Disk /dev/mapper/ubuntu--vg-root doesn't contain a valid partition table
Disk /dev/mapper/ubuntu--vg-swap_1 doesn't contain a valid partition table

are something to worry about and need correcting?
Will the code suggestions fix these?

Thanks again.
DaveG
 
Old 03-01-2016, 01:56 PM   #7
tlowk
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These 'disks' are logical volumes, you can think about them like partitions. A disk has a partition table, but partitions do
not have such table, they only contain a filesystem.

Greets,

Tlowk
 
Old 03-01-2016, 04:44 PM   #8
DaveGinBoav
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I think all is now solved - thank you so much.
These are the outputs I received from entering the commands. I'm assuming this is normal and was expected?
sudo pvresize /dev/sda5

Physical volume "/dev/sda5" changed
1 physical volume(s) resized / 0 physical volume(s) not resized
$ sudo lvresize --resizefs --extents +100%FREE /dev/ubuntu-vg/root
Extending logical volume root to 109.55 GiB
Logical volume root successfully resized
resize2fs 1.42.9 (4-Feb-2014)
Filesystem at /dev/mapper/ubuntu--vg-root is mounted on /; on-line resizing required
old_desc_blocks = 4, new_desc_blocks = 7
The filesystem on /dev/mapper/ubuntu--vg-root is now 28719104 blocks long.

Can that on-line resizing message be ignored or is action required?
 
Old 03-01-2016, 10:26 PM   #9
rknichols
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Quote:
Originally Posted by DaveGinBoav View Post
I think all is now solved - thank you so much.
These are the outputs I received from entering the commands. I'm assuming this is normal and was expected?
sudo pvresize /dev/sda5

Physical volume "/dev/sda5" changed
1 physical volume(s) resized / 0 physical volume(s) not resized
$ sudo lvresize --resizefs --extents +100%FREE /dev/ubuntu-vg/root
Extending logical volume root to 109.55 GiB
Logical volume root successfully resized
resize2fs 1.42.9 (4-Feb-2014)
Filesystem at /dev/mapper/ubuntu--vg-root is mounted on /; on-line resizing required
old_desc_blocks = 4, new_desc_blocks = 7
The filesystem on /dev/mapper/ubuntu--vg-root is now 28719104 blocks long.

Can that on-line resizing message be ignored or is action required?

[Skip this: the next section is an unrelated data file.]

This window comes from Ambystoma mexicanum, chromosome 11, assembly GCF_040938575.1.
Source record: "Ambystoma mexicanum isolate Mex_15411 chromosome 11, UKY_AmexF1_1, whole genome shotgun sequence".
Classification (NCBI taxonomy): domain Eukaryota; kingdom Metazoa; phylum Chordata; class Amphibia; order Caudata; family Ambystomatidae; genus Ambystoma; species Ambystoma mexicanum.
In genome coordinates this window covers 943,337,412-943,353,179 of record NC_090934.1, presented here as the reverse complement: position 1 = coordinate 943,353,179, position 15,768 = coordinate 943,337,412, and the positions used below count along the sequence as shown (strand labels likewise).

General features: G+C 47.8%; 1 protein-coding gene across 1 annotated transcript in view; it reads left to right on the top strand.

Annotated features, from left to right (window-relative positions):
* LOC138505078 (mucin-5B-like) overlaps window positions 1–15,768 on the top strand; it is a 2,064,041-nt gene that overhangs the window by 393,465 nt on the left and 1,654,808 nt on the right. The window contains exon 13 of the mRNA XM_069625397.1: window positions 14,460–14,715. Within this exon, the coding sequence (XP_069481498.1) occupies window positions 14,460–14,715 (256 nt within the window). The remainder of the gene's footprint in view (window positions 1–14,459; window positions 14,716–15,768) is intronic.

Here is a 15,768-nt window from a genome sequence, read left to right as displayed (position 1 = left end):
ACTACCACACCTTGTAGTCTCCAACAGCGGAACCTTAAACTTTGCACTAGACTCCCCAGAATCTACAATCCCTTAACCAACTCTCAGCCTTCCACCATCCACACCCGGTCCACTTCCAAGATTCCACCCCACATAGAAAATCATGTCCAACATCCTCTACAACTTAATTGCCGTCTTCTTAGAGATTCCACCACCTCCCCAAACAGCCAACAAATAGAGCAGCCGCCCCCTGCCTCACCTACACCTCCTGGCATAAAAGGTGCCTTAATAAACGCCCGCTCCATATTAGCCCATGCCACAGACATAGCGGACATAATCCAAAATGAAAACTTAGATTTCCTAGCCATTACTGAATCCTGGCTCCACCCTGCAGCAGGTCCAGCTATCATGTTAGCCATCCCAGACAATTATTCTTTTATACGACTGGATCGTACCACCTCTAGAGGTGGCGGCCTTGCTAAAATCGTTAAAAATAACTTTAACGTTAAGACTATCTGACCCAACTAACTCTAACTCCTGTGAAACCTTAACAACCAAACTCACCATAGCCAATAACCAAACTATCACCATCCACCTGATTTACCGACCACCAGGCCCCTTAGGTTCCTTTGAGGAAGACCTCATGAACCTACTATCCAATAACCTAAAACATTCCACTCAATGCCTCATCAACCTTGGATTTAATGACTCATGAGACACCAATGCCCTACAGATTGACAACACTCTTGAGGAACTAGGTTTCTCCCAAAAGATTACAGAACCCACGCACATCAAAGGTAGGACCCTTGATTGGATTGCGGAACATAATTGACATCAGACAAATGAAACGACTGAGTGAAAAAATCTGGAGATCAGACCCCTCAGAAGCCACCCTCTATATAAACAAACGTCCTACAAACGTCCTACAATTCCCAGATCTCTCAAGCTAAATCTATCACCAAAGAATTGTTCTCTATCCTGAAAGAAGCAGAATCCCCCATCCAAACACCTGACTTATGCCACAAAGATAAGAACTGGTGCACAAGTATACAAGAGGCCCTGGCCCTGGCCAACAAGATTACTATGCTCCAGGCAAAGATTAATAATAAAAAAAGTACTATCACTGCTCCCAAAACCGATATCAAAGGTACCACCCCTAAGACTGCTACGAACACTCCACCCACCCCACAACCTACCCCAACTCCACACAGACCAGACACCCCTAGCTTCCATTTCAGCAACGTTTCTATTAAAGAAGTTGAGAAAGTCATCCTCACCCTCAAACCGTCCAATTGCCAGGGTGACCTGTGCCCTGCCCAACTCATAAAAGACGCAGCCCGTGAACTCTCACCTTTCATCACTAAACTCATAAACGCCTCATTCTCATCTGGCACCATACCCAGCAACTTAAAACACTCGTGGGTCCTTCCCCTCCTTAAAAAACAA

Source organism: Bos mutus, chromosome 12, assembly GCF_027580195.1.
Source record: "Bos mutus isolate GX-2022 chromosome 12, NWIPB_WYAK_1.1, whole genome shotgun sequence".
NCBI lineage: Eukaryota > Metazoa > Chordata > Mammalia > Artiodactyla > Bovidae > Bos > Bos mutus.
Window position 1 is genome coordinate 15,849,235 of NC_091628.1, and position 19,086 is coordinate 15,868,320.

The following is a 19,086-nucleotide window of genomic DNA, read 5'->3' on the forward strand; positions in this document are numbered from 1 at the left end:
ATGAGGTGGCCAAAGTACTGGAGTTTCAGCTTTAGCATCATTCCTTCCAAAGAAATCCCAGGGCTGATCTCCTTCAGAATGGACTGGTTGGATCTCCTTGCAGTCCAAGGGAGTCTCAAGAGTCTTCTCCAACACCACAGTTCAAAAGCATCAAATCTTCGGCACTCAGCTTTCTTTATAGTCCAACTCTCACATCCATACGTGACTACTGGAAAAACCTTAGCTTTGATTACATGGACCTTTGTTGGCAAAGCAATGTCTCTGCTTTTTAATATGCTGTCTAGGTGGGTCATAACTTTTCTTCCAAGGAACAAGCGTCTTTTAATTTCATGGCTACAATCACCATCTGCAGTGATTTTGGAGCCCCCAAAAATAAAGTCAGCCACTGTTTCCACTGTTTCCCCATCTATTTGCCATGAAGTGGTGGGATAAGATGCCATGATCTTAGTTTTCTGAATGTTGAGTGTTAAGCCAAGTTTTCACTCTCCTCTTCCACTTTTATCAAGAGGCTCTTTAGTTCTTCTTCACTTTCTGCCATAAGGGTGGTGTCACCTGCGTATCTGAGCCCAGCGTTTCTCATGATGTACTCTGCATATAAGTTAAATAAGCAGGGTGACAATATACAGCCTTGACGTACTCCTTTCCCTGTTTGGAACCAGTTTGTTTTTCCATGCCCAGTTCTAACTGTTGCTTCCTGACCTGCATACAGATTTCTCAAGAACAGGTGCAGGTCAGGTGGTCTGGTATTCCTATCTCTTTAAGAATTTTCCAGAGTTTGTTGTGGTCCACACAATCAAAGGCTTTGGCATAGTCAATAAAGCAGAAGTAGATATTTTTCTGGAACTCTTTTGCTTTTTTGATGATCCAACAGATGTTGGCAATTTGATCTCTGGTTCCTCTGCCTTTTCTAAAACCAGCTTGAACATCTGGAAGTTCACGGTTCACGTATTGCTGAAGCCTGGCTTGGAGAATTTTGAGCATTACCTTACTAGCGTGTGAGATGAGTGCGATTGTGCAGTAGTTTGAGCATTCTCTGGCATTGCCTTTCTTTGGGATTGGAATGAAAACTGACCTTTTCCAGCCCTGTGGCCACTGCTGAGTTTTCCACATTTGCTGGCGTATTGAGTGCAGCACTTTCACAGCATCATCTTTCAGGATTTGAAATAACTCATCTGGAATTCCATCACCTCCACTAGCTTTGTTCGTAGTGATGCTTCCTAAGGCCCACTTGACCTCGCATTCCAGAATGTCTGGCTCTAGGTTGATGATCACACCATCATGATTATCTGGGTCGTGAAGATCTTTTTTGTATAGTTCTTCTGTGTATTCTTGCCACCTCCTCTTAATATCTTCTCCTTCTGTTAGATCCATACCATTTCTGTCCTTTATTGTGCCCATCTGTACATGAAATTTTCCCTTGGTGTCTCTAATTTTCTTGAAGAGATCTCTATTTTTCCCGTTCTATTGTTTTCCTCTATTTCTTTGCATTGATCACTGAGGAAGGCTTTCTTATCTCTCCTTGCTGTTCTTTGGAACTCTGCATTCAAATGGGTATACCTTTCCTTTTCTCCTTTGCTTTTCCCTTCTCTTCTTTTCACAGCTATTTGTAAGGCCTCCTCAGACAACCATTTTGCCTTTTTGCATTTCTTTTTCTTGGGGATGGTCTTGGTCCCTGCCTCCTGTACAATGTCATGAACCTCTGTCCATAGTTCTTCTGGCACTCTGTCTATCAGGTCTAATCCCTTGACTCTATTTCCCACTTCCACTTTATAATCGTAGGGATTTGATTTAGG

It's just a rather poorly worded message that a mounted filesystem needs to support on-line resizing, which ext4 does. You're fine, as you can see if you run the df command to see your free space.
 
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Old 03-02-2016, 06:00 AM   #10
DaveGinBoav
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Thanks once more. As you say, I'm fine confirmed by df -h
Filesystem Size Used Avail Use% Mounted on
udev 994M 4.0K 994M 1% /dev
tmpfs 201M 1.1M 200M 1% /run
/dev/mapper/ubuntu--vg-root 108G 20G 84G 20% /
none 4.0K 0 4.0K 0% /sys/fs/cgroup
none 5.0M 0 5.0M 0% /run/lock
none 1004M 156K 1004M 1% /run/shm
none 100M 52K 100M 1% /run/user
/dev/sda1 236M 152M 73M 68% /boot
 
Old 03-02-2016, 07:13 AM   #11
sundialsvcs
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LVM is a god-send, and it's actually easy enough to "google it" to find out, functionally speaking, how it's done. I couldn't imagine not using it, and I chafe when using systems that don't.

Basically, the physical storage "reality" is disconnected from the logical "illusion" that the filesystems and the application programs see. If you "run out of space on '/' ," it's no problem: just add a new physical volume, add it to the appropriate logical group(s), and grow the filesystem. And so on.

Another advantage that you can grab is to spread out the physical disk activity among multiple DASDs and channels (oops... ... disks and controller-cards). "Just like the big boys do." And, you can do this transparently because you are manipulating the physical picture, which the software doesn't see.

Set yourself up a little ubuntu VM whose hard disk is "too small," be sure to specify LVM at the appropriate time, and just ... fool around with it for a few hours until you get the hang. Take permanent written notes as you do this, because you won't ... uhh ... what was I gonna say?

The commands are fairly easy to grok because they are fairly consistent. Just remember that physical refers to what the hardware layout is, while logical refers to what, to the software, the picture appears to be. The "magic" is that the two can be completely different.

Last edited by sundialsvcs; 03-02-2016 at 07:17 AM.
 
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Old 03-03-2016, 07:00 PM   #12
JeremyBoden
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It's quite common to have a small \boot partition for GRUB and the boot stuff.
That way LVM isn't accessed too early on.

However, once you have set-up LVM it's very tricky/impossible to leave the LVM world.